What is your vision of global social responsibility?
Global social responsibility should involve transnational cooperations of common concerns of such issues as social justice, environmental conservation, etc. And yet, cooperations should be achieved from mutual understanding/respect of various historical/social/cultural contexts of different nations/societies. No universal (imperial/colonial/solipsistic) standards in measuring the degree of “progress” across nations. As an individual, we should start with ourselves, instead of merely criticizing others for not taking on social responsibilities. E.g. we could start consuming less but saving more for the world.
What social and environmental justice issues do you feel passionate about?
Equality between Third World and Second World countries. Equality between those who own the means of production and those who perform the labor. There should be more equal distribution of resources between people with economic and political power and those without. We need to reduce our dependence on oil and natural resources. As far as relations among countries and people, there is so much animosity between people. We need to use a more relation-oriented approach, based on more than justice. It needs to be based on humanity, it needs to be human-based.
What areas of research or activism are you currently most engaged with?
I look at equality issues in a domestic sphere primarily in China. Particularly the division of labor of housework, marital power, power between partners and breadwinning. I try to help students understand national and global issues while striving to remain impartial. I was involved in an anti-war protest before the war began.
What presentations, publications, student support activities or community service projects have you focused on in the last couple of years?
2003 From revolutionary comrades to gendered partners: Marital construction of breadwinning in urban China. Journal of Family Issues 24: 314-337.
2001 Gendered resources, division of housework, and perceived fairness: A case in urban China. (Jiping Zuo & Yanjie Bian). Journal of Marriage and Family 63: 1122-1133.
Articles in Chinese:
2002 Feminization of agriculture and marital inequality: An indigenous study. Tsinghua Sociological Review (Tsinghua She Hui Xue Ping Lun) 4, 40-67.
2002 Viewing the inequality between husband and wife in Chinese cities from an alternative angle. Collection of Women’s Studies (Fu Nu Yan Jiu Lun Cong), 44, 12-17.
2003 Women’s liberation and gender obligation equality in urban China: The experiences of married couples in the 1950’s. Workshop on gender, Socialism and Globalization in Contemporary Vietnam and China, Gender Relations Center, Research School of Pacific and Asian Studies, The Australian National University.
2002 Feminization of aggreiculture and marital inequality in rural China. XIV European Association for China Studies Conference, Moscow, August 26-31.
2001a Beyond resources and patriarchy: Marital construction of family decision-
making power in urban China (with Yianjie Bian). ASA meetings, August 18-
21, Anaheim, California.
2001b Marital inequality in urban China—a dialogue with Western theories (in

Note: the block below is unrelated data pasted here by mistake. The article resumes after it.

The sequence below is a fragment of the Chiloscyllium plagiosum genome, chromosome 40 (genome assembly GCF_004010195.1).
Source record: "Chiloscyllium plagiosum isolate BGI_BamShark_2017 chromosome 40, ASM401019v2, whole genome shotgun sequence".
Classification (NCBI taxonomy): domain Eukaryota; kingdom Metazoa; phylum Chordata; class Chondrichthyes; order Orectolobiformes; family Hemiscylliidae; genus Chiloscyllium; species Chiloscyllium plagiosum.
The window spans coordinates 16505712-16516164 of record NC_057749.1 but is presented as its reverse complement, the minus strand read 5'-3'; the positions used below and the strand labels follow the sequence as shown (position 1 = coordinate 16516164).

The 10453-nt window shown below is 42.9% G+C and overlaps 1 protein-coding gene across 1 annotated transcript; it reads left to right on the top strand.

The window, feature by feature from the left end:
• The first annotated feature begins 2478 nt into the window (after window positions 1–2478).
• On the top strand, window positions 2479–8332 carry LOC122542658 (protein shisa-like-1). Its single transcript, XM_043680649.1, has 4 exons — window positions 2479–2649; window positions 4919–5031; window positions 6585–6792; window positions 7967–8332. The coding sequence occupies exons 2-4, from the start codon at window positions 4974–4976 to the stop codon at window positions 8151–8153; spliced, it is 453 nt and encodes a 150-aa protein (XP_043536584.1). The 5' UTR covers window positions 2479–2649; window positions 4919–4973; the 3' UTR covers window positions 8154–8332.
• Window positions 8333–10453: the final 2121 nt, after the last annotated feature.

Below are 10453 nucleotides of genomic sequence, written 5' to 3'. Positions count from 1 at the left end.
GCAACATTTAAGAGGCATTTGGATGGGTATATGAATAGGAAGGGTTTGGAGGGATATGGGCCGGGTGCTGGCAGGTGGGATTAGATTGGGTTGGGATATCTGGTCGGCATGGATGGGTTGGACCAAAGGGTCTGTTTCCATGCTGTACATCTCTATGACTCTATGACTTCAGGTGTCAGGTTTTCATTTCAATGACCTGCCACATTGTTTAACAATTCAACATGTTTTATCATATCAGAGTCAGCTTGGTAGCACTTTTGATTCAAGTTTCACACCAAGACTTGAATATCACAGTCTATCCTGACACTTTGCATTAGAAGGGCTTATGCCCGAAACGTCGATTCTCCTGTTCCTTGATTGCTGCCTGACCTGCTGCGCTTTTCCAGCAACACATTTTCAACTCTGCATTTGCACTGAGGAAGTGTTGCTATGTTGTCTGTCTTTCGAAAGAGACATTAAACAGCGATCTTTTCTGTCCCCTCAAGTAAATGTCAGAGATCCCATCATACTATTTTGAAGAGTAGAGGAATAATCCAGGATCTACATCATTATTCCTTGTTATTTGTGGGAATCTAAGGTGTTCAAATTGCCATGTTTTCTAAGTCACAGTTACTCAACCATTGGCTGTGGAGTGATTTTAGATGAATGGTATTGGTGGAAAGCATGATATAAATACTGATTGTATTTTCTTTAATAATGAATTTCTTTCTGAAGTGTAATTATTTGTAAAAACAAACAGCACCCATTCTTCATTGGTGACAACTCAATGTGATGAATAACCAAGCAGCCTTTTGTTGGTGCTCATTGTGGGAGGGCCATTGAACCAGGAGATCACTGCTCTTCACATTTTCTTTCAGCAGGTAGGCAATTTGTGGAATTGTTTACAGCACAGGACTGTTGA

Chinese). Conference on Gender, Ethnicity and Community development, June
11-16, Guiyang, China.
2001c Impact of male farmer out-migration on marital inequality. International
Forum on rural labor mobility in China, July 3-5, Beijing, China.
2001d Methodological and policy issues in studies of gender and women’s
development in rural China (in Chinese). Workshop on Feminization of
Agriculture, Women’s Development and Policy Implications, December 19-
21, Nanning, China.
Also does guest lecture to social work students in methodology, writes letters of recommendations for students, and works with team members to bring speakers to campus. Last year they were able to bring a North Korean professor here and this year they will bring another speaker to talk about gender issues.
What skills do you teach that empower students to become activists/active global citizens?
I try to teach students to be open-minded and aware of what is going on in the world. I also encourage students to be critical thinkers, to be skeptical, raise hard questions and I strive to introduce a cross cultural perspective.
Where did you do your graduate work?
University of Nebraska-Lincoln.
What classes do you teach?
Sociology of Family, family classes including American and non-western, and statistics courses.
Which of these are available to graduate students?
Sociology of Family 572
Culture and Family 574
Gender, Work and the Family 562
Advanced Social Statistics 578
Do you have a description of those courses, possibly from a syllabus, that we may add to the website for students to view?
Culture and Family 574
Broaden your perspective by exposing you to families in non-Western societies. Enable you to understand various family patterns, including yours, within cultural contexts. Equip you with critical thinking skills as you encounter, “try-on”, and negotiate with multiple perspectives and paradigms. Help you prepare for upcoming challenges and opportunities resulting from globalization in the 21st Century.
This course will focus on such issues as household structures, marriage patterns, gender roles, childbearing and intergenerational relations. The above patterns will be examined closely in given cultural institutional and historical contexts.